Transport Airlines

Norwegian Air CEO To Discuss Dreamliner Problems With Boeing

Jan 05, 2014 1:00 pm

Skift Take

Norwegian Air Shuttle based its entry into the U.S. with low-cost, long-haul flights on the efficiencies of the Dreamliner. But if the aircraft continues to be unreliable, the airline will have to make very costly adjustments.

— Dennis Schaal

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Heiko Junge/Scanpix  / Reuters

CEO of Norwegian Air Shuttle, Bjoern Kjos, poses at a news conference where he spoke about the low-cost airline's plans to buy 222 new aircraft in Oslo 25 January 2012. Heiko Junge/Scanpix / Reuters


The chief executive of budget airline Norwegian Air Shuttle , Bjoern Kjos, plans to meet Boeing management in the United States next week to discuss problems with its Dreamliner planes, Norwegian media reported on Sunday.

Norwegian Air, Europe’s third-biggest budget airline after Ryanair and EasyJet , launched long-haul operations last year and hoped to capitalize on the Dreamliner’s lower operating costs.

But during the autumn its first two Dreamliners broke down more than half a dozen times, forcing it to lease back-up planes at short notice or cancel flights.

Its newest, the third, plane was grounded in the United States before Christmas, and the company said spare parts had to be ordered for the replacement.

“As far as I know the plane is not back in service yet, we have a wetleased (Boeing) 777 today between Oslo and New York,” Anne-Sissel Skaanvik, a spokeswoman for the Norwegian, said in an email to Reuters.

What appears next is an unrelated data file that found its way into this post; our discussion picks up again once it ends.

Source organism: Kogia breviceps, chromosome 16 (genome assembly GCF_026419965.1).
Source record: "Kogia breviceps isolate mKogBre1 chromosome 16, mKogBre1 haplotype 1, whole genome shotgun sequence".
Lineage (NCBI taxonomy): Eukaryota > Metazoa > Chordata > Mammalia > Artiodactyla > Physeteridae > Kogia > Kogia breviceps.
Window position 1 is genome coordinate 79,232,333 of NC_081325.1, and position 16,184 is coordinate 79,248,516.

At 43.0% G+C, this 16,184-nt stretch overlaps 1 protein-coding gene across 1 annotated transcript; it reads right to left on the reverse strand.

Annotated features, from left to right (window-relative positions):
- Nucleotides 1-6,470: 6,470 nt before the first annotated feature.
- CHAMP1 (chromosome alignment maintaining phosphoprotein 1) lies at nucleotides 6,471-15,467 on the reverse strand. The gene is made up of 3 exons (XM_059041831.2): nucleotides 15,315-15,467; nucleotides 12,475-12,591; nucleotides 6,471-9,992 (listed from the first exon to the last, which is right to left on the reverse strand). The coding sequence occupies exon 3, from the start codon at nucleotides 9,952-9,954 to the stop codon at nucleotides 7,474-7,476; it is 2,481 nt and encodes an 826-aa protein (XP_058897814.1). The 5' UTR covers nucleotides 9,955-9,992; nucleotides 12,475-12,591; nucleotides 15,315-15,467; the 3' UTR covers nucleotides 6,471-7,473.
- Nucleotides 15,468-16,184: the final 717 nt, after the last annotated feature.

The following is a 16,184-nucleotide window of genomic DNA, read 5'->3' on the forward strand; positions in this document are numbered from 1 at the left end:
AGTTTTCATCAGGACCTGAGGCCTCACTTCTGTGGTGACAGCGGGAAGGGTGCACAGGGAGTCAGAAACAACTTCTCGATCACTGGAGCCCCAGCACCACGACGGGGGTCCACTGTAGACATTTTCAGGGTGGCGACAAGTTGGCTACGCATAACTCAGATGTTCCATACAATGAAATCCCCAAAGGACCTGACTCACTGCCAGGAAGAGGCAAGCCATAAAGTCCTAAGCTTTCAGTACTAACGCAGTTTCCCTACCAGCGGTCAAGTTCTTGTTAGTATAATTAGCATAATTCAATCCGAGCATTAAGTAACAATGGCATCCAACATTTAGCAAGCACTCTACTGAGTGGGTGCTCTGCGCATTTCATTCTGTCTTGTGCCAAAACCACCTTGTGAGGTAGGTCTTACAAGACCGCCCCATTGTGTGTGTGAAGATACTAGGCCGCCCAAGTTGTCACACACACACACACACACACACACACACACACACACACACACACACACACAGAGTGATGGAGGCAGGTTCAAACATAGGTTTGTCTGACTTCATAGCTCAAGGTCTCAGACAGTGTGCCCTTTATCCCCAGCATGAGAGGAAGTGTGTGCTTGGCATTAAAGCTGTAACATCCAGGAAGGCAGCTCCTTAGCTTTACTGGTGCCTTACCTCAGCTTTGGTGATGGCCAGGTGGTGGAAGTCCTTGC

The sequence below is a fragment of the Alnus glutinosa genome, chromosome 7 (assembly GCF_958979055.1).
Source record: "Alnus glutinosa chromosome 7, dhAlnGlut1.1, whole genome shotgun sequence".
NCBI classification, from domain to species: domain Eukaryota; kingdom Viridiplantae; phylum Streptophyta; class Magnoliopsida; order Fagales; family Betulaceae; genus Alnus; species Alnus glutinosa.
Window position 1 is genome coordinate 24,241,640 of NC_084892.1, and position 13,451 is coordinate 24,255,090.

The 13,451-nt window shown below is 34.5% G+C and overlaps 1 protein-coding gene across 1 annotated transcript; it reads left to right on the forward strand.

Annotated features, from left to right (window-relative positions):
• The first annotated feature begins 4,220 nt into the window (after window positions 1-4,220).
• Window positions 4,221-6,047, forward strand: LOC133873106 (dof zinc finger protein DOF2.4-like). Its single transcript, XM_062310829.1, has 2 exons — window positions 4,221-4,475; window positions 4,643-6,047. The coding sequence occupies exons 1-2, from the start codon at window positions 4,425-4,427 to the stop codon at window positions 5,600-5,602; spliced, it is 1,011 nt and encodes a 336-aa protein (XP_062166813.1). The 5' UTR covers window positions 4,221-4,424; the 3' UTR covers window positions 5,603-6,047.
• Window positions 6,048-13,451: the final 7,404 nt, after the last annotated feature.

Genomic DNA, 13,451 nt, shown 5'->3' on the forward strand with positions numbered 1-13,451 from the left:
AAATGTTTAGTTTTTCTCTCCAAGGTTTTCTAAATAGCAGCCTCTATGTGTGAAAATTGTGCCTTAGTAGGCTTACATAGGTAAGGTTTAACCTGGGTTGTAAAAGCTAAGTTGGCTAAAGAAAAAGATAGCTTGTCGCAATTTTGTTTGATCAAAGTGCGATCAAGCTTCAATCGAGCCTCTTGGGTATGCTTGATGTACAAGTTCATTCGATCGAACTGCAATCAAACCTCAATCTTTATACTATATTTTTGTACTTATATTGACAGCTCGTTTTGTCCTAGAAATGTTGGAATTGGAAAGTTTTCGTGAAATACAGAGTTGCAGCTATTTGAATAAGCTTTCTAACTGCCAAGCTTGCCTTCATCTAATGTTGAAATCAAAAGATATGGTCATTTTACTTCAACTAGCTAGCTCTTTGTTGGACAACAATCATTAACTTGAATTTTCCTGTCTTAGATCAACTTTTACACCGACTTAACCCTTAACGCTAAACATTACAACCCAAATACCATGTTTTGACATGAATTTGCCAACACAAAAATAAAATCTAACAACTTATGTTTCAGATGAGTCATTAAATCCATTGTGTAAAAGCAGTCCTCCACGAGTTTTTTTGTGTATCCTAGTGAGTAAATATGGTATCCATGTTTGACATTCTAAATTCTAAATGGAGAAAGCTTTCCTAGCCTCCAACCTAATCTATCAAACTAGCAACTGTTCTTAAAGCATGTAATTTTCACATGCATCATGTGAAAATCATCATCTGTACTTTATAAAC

Wetleasing means hiring a plane with a crew.

Norwegian Air might see whether it needs to replace its maintenance service provider, daily VG quoted Kjos as saying in an interview.

Skaanvik could not confirm the quote, but said Kjos, who was already in the United States, was planning a number of meetings there next week.

The Dreamliner was intended as a game changer for the aviation industry as its lightweight body and sophisticated engines cut fuel consumption by 20 percent.

But it has been beset by problems, including battery fires that grounded the model for months last year and forced Boeing to come up with a new battery design.

The first two Dreamliners bought by the Norwegian Air have previously suffered hydraulic and electrical faults.

Boeing promised to fix problems quicker after its executives met with Norwegian Air in Oslo in September.

After that, Norwegian ordered two more Dreamliners for delivery in 2016.

(Reporting by Nerijus Adomaitis; editing by Keiron Henderson)

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